Horizontal Element Droop
The typical wire dipole is a wire supported at each end byt a pole (tree). The wire will droop (sag) due to the weight of the wire. The amount of droop is also affected by the amount of tension holding the wire in place. The calculations below assume a single strand of wire (without a feed line) supported at each end at the same height.
The information required for various calculations is:
Fh - Hoizontal pulling force to produce tension.
H - Droop (sag) in the wire from horizontal. (feet).
L - Distance required between support poles (feet).
S - Actual length of the wire (feet).
T - Tension applied to the wire (pounds).
w - Weight of the wire per foot. Click here for copper wire properties.
The basic formula to estimate the amount of horizontal force for a specific droop is:
Fh = W *( S2 - ( 4 * H2 ) ) / ( 8 * H )
As an example, design a 20-meter dipole resonant at 14.150 MHz using 14 AWG copper wire.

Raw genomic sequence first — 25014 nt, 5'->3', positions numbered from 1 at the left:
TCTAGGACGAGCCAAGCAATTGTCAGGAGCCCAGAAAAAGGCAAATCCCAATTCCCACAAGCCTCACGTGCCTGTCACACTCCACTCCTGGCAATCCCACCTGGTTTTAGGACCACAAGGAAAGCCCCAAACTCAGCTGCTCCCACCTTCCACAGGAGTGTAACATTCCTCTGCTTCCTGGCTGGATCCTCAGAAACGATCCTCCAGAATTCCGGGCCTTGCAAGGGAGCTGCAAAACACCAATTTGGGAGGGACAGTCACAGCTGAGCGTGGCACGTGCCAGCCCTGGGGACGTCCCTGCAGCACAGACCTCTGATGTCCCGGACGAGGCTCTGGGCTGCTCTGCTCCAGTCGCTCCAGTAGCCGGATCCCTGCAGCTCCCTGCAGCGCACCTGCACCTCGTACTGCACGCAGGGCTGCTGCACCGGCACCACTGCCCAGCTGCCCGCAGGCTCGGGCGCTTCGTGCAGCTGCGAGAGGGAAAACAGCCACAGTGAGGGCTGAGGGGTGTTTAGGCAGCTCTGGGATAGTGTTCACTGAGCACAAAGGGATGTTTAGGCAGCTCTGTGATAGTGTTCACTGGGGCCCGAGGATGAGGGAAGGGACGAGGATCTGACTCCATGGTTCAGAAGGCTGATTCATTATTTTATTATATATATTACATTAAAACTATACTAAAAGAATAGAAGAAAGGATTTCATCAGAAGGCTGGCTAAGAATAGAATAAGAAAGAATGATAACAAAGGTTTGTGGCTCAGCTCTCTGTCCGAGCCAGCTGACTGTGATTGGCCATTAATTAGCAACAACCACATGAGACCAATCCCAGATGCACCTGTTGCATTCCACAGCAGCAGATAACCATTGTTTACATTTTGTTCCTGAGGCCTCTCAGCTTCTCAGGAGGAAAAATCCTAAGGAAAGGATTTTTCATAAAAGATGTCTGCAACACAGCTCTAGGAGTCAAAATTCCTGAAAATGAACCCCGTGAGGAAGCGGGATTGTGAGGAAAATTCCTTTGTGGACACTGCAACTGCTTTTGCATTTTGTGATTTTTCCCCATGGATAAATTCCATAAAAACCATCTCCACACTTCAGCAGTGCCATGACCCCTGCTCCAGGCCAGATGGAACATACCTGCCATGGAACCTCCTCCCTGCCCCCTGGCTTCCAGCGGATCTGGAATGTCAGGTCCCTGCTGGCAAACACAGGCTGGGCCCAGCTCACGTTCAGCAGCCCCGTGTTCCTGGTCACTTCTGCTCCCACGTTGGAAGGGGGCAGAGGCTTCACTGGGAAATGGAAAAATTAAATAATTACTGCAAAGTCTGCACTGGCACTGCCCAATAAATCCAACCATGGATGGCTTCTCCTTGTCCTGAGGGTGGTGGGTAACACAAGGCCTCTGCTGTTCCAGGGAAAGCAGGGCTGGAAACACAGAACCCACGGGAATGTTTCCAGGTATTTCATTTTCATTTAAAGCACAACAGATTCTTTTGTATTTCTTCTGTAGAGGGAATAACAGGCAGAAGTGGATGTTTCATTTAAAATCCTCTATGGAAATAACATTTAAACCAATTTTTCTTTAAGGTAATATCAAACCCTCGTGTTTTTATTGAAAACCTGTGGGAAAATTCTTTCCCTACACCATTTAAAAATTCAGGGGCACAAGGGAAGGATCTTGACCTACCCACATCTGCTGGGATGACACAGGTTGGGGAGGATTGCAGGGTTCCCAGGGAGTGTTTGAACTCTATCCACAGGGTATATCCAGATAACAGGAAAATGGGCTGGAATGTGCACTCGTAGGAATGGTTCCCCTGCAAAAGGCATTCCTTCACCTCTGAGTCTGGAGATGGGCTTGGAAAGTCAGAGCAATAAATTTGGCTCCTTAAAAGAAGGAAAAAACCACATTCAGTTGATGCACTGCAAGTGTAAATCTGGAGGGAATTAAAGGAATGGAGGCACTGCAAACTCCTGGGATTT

How much tension will be needed to provide a 6 inch droop?
The conventional formula for a 1/2 wave dipole is 486 / MHz.
The length of the wire will be ( 486 / 14.150 ), or 34.35 feet long . ( S = 34.35 )
The weight of 14 gauge wire is 1.24 pounds per 100 feet. ( w = 0.0124 )
The expected droop is 6 inches. ( H = 0.5 )
Fh = w *( S2 - ( 4 * H2 ) ) / ( 8 * H )
= 0.0124 * ( 34.352 - ( 4 * 0.52 ) ) / ( 8 * 0.5 )
= 0.0124 * ( 1180 - ( 4 * 0.25 ) ) / ( 8 * 0.5 )
= 0.0124 * ( 1180 - 2 ) / 4
= 0.0124 * 1178 / 4
= 3.65 pounds
The distance between the poles (L) is:
L = ( 2 * Fh / W ) * arcsinh( S * W / (2 * Fh) )
Note that arcsinh is a hyberolic function, not the more common circular sin function.
= ( 2 * 3.65 / 0.0124 ) * arcsinh( 34.35 * 0.0124 / ( 2 * 3.65) )
= ( 588.7 ) * arcsinh( 0.4259 / 7.3 )
= 588.7 * arcsinh(.0583)
= 588.7 * .05827
= 34.30 feet
These formulas do not include attachments at the center of the dipole or end insulators.